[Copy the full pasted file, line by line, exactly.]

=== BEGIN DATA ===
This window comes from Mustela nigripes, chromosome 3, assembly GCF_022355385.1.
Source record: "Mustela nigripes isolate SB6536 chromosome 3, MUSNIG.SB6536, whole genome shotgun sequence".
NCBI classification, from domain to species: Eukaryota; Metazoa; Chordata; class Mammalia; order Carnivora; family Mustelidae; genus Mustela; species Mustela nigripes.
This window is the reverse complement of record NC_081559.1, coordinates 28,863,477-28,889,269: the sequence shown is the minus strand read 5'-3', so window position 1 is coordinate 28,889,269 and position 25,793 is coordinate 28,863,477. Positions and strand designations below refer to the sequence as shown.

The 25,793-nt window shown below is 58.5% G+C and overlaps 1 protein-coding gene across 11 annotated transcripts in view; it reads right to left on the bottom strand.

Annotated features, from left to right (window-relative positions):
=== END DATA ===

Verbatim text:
This window comes from Mustela nigripes, chromosome 3, assembly GCF_022355385.1.
Source record: "Mustela nigripes isolate SB6536 chromosome 3, MUSNIG.SB6536, whole genome shotgun sequence".
NCBI classification, from domain to species: Eukaryota; Metazoa; Chordata; class Mammalia; order Carnivora; family Mustelidae; genus Mustela; species Mustela nigripes.
This window is the reverse complement of record NC_081559.1, coordinates 28,863,477-28,889,269: the sequence shown is the minus strand read 5'-3', so window position 1 is coordinate 28,889,269 and position 25,793 is coordinate 28,863,477. Positions and strand designations below refer to the sequence as shown.

The 25,793-nt window shown below is 58.5% G+C and overlaps 1 protein-coding gene across 11 annotated transcripts in view; it reads right to left on the bottom strand.

Annotated features, from left to right (window-relative positions):